We live in an age where so many people have a distorted fantasy about sex. Women’s magazines are full of articles about multiple orgasms and everyone, via the internet, has easy access to pornography. Older couples think they should be having much more sex.
Up to 50 per cent of adults report having sexual problems
2PM: Nina and Joe bounce into my office, with a big smile on their faces. I am delighted, as this young couple have been through so much. They are in their 20s and have been living together for three years.
Joe has a problem in that he can make love, but not finish. They want to start a family and Nina thinks the problem is her fault.
But she tells me love-making had become mechanical before this difficulty emerged. This is their three-month ‘follow-up’ meeting to check that their relationship is still on course, and I can tell by their faces that it is!
They have had money worries, Joe had been feeling anxious about different aspects of his life and he couldn’t relax in his love-making. The less success he had, the more he worried it would happen again.
Nina, meanwhile, was trying to reassure him, while thinking that it must be partly her fault. But through a series of intimate exercises, they have discovered a trigger – something physical Nina can do – which seems to release him. They have learnt that touching, kissing and stroking does not have to lead to sex, so the pressure is not always there.
After a day off on Wednesday, in which I have done some research, I feel fresh and ready to go.
11AM: Alexandra is 47 and has been divorced for seven years. She’s a successful career woman and runs her own finance business. She has a good relationship with her ex and her two teenage children are both at private school.
This is her third session and at first I found it hard to understand why she wanted to see me. Then, halfway into our first session, she admitted: ‘I don’t know what to do!’
She hasn’t had a sexual relationship for five years and the one she had after her divorce was a disaster.
Let down: Many couples feel under pressure if one of them ‘goes off sex’ (posed by models)
She tells me she had very little sexual experience before she married, her parents were strict Catholics and she is terrified of the dating game.
She’s had three dates, but the men were either odd or made it very clear they expected sex at the end of the evening.
This totally threw her. She is looking for a long-term partner, but is worried about the whole business of middle-aged sex and mortified at the thought of taking her clothes off in front of a man.
Now, she tells me, she has been emailing a 46-year-old man who sounds respectable, looks lovely from his photograph and seems to share her interests.
He lives a long way away and she wants to invite him to stay, but has got herself in a state at the thought of sex. As we talk, she reveals her love life with her ex-husband was not fulfilling. She hadn’t felt able to tell him what she liked and thought of love-making as being for his pleasure, not hers.
Now she wants more, but is extremely naive. She needs to get to know her body and find out what she enjoys, focusing on her wants, so she can share these sensations with another man. At first she felt extremely shy, but is now more relaxed with her own body.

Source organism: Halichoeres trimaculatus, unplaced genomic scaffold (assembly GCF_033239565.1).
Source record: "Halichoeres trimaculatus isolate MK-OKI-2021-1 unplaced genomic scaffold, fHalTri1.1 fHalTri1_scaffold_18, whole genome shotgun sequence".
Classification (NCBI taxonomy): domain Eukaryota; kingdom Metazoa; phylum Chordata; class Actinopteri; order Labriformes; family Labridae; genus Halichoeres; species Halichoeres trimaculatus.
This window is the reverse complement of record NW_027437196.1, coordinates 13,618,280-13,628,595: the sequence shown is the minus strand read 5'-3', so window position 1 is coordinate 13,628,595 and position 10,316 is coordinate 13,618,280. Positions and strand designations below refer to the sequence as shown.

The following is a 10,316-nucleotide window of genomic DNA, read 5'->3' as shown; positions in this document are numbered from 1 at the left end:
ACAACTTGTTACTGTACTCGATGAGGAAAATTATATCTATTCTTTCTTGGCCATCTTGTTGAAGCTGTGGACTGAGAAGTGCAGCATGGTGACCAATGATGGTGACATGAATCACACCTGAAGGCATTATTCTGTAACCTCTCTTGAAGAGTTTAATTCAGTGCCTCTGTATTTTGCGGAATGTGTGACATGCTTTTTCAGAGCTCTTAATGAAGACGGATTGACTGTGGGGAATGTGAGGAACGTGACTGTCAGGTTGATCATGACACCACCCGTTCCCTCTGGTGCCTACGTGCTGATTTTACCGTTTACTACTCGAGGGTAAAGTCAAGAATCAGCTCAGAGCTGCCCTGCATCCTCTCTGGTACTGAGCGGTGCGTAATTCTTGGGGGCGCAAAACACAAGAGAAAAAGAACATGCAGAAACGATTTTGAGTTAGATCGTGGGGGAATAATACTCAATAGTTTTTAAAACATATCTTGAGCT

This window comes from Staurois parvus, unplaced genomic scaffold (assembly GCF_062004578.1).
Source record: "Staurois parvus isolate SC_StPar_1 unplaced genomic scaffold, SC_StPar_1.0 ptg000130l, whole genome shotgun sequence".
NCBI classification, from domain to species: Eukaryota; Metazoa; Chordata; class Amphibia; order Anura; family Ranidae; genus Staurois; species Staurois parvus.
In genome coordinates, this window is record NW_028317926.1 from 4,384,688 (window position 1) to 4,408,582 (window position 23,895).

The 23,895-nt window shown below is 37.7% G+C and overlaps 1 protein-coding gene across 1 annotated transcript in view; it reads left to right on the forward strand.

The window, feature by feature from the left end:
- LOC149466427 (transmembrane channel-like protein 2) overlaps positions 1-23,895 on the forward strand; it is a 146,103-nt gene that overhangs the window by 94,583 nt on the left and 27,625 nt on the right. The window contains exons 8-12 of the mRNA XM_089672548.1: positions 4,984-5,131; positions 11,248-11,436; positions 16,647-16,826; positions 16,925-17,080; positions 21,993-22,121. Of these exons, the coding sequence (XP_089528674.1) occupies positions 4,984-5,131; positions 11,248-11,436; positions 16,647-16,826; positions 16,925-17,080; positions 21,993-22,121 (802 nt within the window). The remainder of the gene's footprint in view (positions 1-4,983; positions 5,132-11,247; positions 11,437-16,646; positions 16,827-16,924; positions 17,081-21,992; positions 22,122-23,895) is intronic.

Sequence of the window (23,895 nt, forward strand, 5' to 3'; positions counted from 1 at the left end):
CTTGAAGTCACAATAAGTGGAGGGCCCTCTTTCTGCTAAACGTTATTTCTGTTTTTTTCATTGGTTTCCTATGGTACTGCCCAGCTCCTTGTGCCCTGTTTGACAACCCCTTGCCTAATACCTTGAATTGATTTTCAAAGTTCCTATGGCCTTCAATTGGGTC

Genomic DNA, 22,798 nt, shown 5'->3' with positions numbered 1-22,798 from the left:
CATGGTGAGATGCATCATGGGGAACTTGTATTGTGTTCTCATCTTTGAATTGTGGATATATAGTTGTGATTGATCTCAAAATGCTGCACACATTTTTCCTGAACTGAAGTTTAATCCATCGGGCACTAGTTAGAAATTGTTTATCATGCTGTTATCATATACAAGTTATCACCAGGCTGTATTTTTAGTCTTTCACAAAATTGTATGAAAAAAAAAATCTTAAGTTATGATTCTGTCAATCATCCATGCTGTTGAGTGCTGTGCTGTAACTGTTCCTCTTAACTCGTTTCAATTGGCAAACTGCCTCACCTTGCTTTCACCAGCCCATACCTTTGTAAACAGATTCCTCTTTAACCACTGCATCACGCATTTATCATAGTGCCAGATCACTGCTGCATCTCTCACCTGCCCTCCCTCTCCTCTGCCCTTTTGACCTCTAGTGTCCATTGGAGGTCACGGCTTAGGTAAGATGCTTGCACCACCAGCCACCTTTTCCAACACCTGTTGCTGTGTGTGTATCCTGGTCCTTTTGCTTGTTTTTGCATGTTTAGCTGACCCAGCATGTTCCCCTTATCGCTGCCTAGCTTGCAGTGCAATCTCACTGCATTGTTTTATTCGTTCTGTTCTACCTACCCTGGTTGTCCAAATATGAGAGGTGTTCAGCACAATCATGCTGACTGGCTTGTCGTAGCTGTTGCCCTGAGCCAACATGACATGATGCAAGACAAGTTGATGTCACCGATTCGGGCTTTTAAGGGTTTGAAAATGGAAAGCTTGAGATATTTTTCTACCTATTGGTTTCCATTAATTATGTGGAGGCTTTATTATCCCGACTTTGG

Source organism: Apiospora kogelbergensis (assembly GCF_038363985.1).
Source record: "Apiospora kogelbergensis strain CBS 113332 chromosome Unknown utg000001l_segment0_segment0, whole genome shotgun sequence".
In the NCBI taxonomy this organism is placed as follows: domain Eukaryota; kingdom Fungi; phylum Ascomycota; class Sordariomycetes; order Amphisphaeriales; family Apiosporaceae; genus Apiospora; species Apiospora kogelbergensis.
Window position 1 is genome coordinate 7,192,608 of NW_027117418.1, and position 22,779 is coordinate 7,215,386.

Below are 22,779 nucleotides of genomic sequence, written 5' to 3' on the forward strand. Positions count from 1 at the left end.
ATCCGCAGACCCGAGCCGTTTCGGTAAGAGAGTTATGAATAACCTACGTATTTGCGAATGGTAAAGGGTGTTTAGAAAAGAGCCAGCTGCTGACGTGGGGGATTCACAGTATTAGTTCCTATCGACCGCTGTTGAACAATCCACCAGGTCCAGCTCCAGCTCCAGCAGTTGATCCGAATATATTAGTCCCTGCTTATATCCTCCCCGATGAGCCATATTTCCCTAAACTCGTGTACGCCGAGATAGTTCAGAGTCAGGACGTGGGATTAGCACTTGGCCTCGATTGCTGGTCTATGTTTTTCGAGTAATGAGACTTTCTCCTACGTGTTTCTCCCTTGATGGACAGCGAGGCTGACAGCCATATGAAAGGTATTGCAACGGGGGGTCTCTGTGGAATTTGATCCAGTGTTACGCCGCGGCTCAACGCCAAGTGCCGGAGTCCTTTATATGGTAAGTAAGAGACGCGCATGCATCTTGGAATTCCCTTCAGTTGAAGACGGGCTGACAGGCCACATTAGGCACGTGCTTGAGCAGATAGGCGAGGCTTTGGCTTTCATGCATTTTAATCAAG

I suggest she should not leap straight into a sexual relationship with this man, but take it very slowly. For her, I think it is all about confidence. She needs to feel sexy, desirable and in control.
At the end of the session, she gives me a happy smile and says she is going shopping for clothes. I am delighted to see the increasing confidence in her body language and in the way she regards herself.
1PM: A Relate session in the East Midlands. Mary and Nick have both been married before and are now married with two children each, so they have a step-family of four.
Mary’s children live with them all the time, Nick’s stay every Wednesday night and every other weekend. They are in their late 40s.
Mary is here alone. ‘Everything should be fine,’ she says, twisting a handkerchief between her hands. She looks up at me. ‘There are lots of cuddles and touching, the kids are all getting on great, but. ..’ she tails off and I think she is about to cry.
‘But I could sit next to him naked on the sofa and he’d say: “Shall we have a cup of tea?” There’s no spark. He wonders why we aren’t getting on in bed, but I feel no real enthusiasm from him. We’ve been through so much, and I am terrified of failing at yet another relationship. It must be me.’ I reassure her that it is not just ‘her’.
Gradually, she tells me that Nick felt very put down by his first wife. She was always telling him he was useless, as a dad – and in bed. Nick has confirmed this to me, too. Mary says: ‘I don’t think he has a sexual bone in his body.’ Then she cries.
It’s very distressing for her, as she loves him, he’s a great father to her children and she’s really worried she has rushed into a relationship without thinking it through.
But she can’t live with such a patchy and unsatisfying love life. I have suggested to Nick that he improve his very poor body image and he has lost weight, been to the gym and is much more energetic.
Couples have to realise that sex will change in a long-term relationship. You are likely to have sex less as you get older, but that doesn’t mean it will be less pleasurable
But he was made redundant last year, which didn’t help his self-image. Mary feels they are becoming detached, and she says, tellingly: ‘I just want someone to make me feel I am a very desirable woman.’
I suggest that they need, first of all, to re-establish their confidence in each other. They need to praise and compliment each other, in a non-sexual manner. They need to make time for each other, away from the children, and go out on dates.
I suggest they practise touching in a non-sexual way, hugging and holding hands.
They need to re-establish what attracted them to each other and work back from there.
Nick needs to feel he is loved and valued. He’s ‘switched off ‘ his sex drive, as a defence mechanism. Mary agrees and says she can now see how vulnerable he is. This is the start of their journey to rebuild their relationship.
You cannot over-estimate how important sex is in a long-term relationship. It’s the private bond between couples, the unspoken intimacy which makes their relationship sustainable and successful.
But it doesn’t have to be swinging-from-the-chandeliers amazing, nor does it have to be every night. What it has to be is fulfilling for both partners, without one feeling under pressure.
Couples have to realise that sex will change in a long-term relationship. You are likely to have sex less as you get older, but that doesn’t mean it will be less pleasurable. Do not let that intimacy go.
In nearly all marriages that fail, the sex has ended or it has become a selfish act for one partner. Sex isn’t just the act itself, it is touching, hugging, giggling and holding hands.
My parents have been married for 57 years and they still hold hands. People have to have realistic expectations of a long-term relationship, in which sex is a part of the total intimacy.